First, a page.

Friday, February 16, 2007

Cameron speaks out


I don't know where to turn. Watching the spectacle of Labour and David Cameron jousting over yoof gun crime has a certain grim fascination, but what is appalling is the recourse to statist control at every turn:
Tory leader David Cameron has called for more powers to "compel" fathers to look after their children in an effort to tackle gang culture.
What's he going to do? Shackle them to their children? Publicly brand all sperm-donors?

John Reid said
he was looking at ways of toughening gun laws.

"I have also asked my lawyers, the home office lawyers, to look at ways of possibly strengthening legislation and where appropriate, sentencing," he said.

They haven't been arrested, John, they've been shot. Dead! When you finally realise that the reason that Parliament allowed the police force to be established was to prevent crime rather than to detect it you might be some use as a Home Secretary, until then you're about as fit for purpose as a Scene of Crime Officer at Auschwitz.

Then Cameron called for a
"complete change in our values".
Amazing how politicians keep calling for this, isn't it? If we listened to them, by now we'd presumably be using the zloty, counting in hexadecimal, speaking Attic Greek, wearing clogs and yodelling. As it is, we've had a nearly complete change of values foisted on us by stealth, but it's taken nearly 60 years and it's not going to be changed simply by someone calling for it (or legislating for it, for that matter).

He said: "I believe in marriage. I believe in people making a commitment to each other and staying together and trying to bring up their children properly."

Children were often attracted to gangs if they lacked a father figure, he added.

Mr Cameron said: "We have got to sit up and realise we are running things by the wrong values. We need to support families."

That's from a sitting-up position , is it?

It leaves me speechless.

A Unicef report published this week put UK children at the bottom of a well-being league table of 21 industrialised countries.

Mr Cameron told a youth organisation in Oxfordshire this meant society was in "deep trouble".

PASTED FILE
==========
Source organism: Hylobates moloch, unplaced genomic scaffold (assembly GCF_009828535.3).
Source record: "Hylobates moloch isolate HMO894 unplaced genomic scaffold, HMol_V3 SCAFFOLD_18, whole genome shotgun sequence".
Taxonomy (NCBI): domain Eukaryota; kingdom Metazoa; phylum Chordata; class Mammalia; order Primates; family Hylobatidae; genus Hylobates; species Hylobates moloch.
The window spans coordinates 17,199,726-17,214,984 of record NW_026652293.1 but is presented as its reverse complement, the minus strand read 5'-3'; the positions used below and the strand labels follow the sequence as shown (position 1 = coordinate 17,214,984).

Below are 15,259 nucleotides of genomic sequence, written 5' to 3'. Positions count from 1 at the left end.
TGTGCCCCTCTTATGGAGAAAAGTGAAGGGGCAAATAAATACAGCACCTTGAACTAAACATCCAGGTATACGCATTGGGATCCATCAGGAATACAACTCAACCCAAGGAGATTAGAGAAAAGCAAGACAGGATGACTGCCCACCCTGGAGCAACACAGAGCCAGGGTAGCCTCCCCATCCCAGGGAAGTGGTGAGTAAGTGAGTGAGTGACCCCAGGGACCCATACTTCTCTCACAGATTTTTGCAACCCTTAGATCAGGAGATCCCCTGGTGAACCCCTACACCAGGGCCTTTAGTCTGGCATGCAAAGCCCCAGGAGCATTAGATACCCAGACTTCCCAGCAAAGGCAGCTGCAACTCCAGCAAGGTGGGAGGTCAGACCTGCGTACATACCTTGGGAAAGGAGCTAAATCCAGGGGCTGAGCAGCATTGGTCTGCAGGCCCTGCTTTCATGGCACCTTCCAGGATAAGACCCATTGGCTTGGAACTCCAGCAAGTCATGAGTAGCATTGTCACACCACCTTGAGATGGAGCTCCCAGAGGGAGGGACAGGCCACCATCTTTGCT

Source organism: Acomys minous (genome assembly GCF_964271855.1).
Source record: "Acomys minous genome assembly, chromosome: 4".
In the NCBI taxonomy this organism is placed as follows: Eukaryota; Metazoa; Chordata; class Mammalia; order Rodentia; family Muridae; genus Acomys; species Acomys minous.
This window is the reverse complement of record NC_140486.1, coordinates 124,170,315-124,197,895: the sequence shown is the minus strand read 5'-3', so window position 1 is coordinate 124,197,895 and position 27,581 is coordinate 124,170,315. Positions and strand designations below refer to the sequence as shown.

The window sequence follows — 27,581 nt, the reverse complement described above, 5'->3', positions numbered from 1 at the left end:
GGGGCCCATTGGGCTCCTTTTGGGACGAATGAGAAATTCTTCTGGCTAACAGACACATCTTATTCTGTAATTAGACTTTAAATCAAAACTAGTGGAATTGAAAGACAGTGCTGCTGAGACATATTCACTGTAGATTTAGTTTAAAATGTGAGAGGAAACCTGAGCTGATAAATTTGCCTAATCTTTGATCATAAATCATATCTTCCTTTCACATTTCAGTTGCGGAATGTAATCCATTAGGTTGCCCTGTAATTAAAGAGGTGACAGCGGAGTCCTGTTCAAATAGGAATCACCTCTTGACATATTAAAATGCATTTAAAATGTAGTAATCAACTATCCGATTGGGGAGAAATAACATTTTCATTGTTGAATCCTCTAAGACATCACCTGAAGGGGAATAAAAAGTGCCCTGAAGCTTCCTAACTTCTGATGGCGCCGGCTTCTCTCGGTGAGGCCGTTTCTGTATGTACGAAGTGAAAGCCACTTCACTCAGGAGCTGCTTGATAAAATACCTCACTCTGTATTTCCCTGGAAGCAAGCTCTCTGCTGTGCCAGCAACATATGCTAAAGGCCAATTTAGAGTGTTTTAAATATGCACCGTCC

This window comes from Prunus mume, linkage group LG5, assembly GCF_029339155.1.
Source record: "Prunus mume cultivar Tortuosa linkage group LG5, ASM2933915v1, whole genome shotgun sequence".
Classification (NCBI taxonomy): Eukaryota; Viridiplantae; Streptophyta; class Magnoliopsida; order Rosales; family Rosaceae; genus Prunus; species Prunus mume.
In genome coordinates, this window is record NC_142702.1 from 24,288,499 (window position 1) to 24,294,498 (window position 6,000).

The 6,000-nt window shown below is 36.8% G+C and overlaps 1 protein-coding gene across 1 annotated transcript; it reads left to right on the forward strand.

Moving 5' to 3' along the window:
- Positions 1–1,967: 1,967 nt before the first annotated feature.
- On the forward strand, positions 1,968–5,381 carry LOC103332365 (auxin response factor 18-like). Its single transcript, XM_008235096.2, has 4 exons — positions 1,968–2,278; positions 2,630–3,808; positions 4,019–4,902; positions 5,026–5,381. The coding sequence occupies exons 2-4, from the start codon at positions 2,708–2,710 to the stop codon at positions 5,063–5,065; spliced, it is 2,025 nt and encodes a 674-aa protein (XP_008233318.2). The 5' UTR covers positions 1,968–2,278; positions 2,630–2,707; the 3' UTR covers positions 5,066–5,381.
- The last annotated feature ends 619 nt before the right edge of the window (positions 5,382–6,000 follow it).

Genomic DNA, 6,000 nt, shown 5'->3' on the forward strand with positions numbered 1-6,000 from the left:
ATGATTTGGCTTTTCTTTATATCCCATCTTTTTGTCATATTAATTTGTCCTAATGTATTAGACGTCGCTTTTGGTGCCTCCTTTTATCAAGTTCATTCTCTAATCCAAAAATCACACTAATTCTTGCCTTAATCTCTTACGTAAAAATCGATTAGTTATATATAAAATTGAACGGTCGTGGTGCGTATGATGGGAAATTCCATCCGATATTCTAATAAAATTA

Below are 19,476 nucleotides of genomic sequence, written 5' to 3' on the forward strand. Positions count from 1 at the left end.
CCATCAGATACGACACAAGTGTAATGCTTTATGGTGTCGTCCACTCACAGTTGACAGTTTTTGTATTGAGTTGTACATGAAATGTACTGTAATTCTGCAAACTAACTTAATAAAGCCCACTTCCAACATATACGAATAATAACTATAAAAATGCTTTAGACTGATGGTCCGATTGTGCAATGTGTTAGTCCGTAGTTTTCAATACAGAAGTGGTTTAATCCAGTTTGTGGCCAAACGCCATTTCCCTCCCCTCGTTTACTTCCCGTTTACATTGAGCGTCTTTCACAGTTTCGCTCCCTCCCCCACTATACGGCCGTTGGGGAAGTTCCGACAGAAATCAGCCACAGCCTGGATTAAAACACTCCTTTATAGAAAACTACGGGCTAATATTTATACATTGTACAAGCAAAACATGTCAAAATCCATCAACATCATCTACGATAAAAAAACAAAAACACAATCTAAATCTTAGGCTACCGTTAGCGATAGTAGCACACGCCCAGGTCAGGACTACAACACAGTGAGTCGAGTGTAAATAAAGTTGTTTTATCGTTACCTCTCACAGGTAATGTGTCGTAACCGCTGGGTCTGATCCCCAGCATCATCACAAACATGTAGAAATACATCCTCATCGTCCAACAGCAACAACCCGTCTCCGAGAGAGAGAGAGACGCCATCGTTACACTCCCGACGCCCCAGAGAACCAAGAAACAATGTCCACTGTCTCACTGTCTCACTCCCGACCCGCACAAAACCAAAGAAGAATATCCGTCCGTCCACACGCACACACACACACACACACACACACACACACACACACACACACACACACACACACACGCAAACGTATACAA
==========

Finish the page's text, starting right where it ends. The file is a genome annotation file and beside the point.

Oh no! Failed another exam. We'll have to take a resit. Lucky these UNICEF things are always modular.

I don't know which is worse, listening to Margaret Thatcher deny the existence of society or Cameron cosying up to it in the hope of being elected. The state has enacted and institutionalised a whole raft of attacks on the family as an oppressive and failed institution. In the way of bad governments, most of these have appealed to some large special interest group which means they are now very hard to repeal. Any attempt to make more than cosmetic changes would have people racing for the Human Rights Act, yet, without radical amendment, little will change. In short, it looks like more political knockabout with the electorate receiving all the custard pies.

2 comments:

Freedom Fighter said...

Hello, Canker..greetings from this end of the pond!

I realize that it is anathema to most of our cousins, but a realistic strategy for dealing with criminals who use guns to commit acts of violence is to simply allow the law abiding populace to arm itself.

I live in California, where people are allowed to own firearms for home defense and there are numerous instances on file of homeowners protecting their loved ones using the superb tools like a .357 or a Defender pistol grip 12 gauge.

The mere *click* of an over and under has been known to give a perpetrator second thoughts.

Even better, in the South and western states like Texas, citizens are allowed to carry concealed weapons, and crime rates are well down because of the awareness of certain undesirable elements of the populace that robbing a convenience store or a shop might just result in an untimely demise from a .38 some matronly woman pulled out of her handbag.

Coupled with vigorous law enforcement, that might just be the ticket.

Food for thought....

All Good Things,
FF

Canker said...

Freedom Fighter,
I would like to see this option taken. Indeed there are people in the UK blogosphere who argue that the (UK) Bill of Rights confers this power and that it's never been repealed (I wouldn't risk it with British police though).

But, my point here is that the UK police force is focusing entirely on `detection' when their job should be prevention. I, and many others, believe that zero tolerance and a dramatic decrease in paperwork for the bobbies would produce phenomenal results.
It would be nice to see some senior British pols acknowledging that this is the main problem with policing in the UK.

Thanks for the comments!